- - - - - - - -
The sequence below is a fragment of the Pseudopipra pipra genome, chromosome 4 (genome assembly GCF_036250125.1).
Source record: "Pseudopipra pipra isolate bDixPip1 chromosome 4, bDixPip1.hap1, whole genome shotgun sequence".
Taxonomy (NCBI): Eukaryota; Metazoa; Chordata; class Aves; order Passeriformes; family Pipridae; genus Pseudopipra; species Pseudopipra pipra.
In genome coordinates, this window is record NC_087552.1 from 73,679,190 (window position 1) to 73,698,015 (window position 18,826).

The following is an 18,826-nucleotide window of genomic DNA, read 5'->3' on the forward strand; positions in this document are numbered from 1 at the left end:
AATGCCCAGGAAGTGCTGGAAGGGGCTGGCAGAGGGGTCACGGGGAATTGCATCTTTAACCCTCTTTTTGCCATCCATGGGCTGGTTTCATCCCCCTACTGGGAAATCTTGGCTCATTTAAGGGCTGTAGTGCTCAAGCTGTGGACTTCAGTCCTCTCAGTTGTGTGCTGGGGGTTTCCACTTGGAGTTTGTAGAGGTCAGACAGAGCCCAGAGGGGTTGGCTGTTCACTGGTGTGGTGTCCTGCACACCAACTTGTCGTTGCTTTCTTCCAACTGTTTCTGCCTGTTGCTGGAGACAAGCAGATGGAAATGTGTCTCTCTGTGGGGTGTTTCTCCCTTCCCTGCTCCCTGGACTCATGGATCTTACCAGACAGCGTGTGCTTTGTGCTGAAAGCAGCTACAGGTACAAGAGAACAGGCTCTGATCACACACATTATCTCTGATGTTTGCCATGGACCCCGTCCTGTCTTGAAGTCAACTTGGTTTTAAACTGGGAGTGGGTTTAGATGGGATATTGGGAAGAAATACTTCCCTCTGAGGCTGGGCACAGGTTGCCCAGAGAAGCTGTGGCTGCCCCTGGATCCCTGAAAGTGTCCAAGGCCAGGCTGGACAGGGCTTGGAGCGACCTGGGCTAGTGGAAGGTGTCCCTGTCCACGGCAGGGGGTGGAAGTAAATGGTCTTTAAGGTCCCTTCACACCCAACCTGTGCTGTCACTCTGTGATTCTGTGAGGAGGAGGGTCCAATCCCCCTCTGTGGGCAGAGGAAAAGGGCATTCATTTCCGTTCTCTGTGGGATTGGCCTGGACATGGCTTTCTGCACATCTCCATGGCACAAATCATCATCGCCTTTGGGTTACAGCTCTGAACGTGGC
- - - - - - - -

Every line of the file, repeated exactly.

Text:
The sequence below is a fragment of the Pseudopipra pipra genome, chromosome 4 (genome assembly GCF_036250125.1).
Source record: "Pseudopipra pipra isolate bDixPip1 chromosome 4, bDixPip1.hap1, whole genome shotgun sequence".
Taxonomy (NCBI): Eukaryota; Metazoa; Chordata; class Aves; order Passeriformes; family Pipridae; genus Pseudopipra; species Pseudopipra pipra.
In genome coordinates, this window is record NC_087552.1 from 73,679,190 (window position 1) to 73,698,015 (window position 18,826).

The following is an 18,826-nucleotide window of genomic DNA, read 5'->3' on the forward strand; positions in this document are numbered from 1 at the left end:
AATGCCCAGGAAGTGCTGGAAGGGGCTGGCAGAGGGGTCACGGGGAATTGCATCTTTAACCCTCTTTTTGCCATCCATGGGCTGGTTTCATCCCCCTACTGGGAAATCTTGGCTCATTTAAGGGCTGTAGTGCTCAAGCTGTGGACTTCAGTCCTCTCAGTTGTGTGCTGGGGGTTTCCACTTGGAGTTTGTAGAGGTCAGACAGAGCCCAGAGGGGTTGGCTGTTCACTGGTGTGGTGTCCTGCACACCAACTTGTCGTTGCTTTCTTCCAACTGTTTCTGCCTGTTGCTGGAGACAAGCAGATGGAAATGTGTCTCTCTGTGGGGTGTTTCTCCCTTCCCTGCTCCCTGGACTCATGGATCTTACCAGACAGCGTGTGCTTTGTGCTGAAAGCAGCTACAGGTACAAGAGAACAGGCTCTGATCACACACATTATCTCTGATGTTTGCCATGGACCCCGTCCTGTCTTGAAGTCAACTTGGTTTTAAACTGGGAGTGGGTTTAGATGGGATATTGGGAAGAAATACTTCCCTCTGAGGCTGGGCACAGGTTGCCCAGAGAAGCTGTGGCTGCCCCTGGATCCCTGAAAGTGTCCAAGGCCAGGCTGGACAGGGCTTGGAGCGACCTGGGCTAGTGGAAGGTGTCCCTGTCCACGGCAGGGGGTGGAAGTAAATGGTCTTTAAGGTCCCTTCACACCCAACCTGTGCTGTCACTCTGTGATTCTGTGAGGAGGAGGGTCCAATCCCCCTCTGTGGGCAGAGGAAAAGGGCATTCATTTCCGTTCTCTGTGGGATTGGCCTGGACATGGCTTTCTGCACATCTCCATGGCACAAATCATCATCGCCTTTGGGTTACAGCTCTGAACGTGGC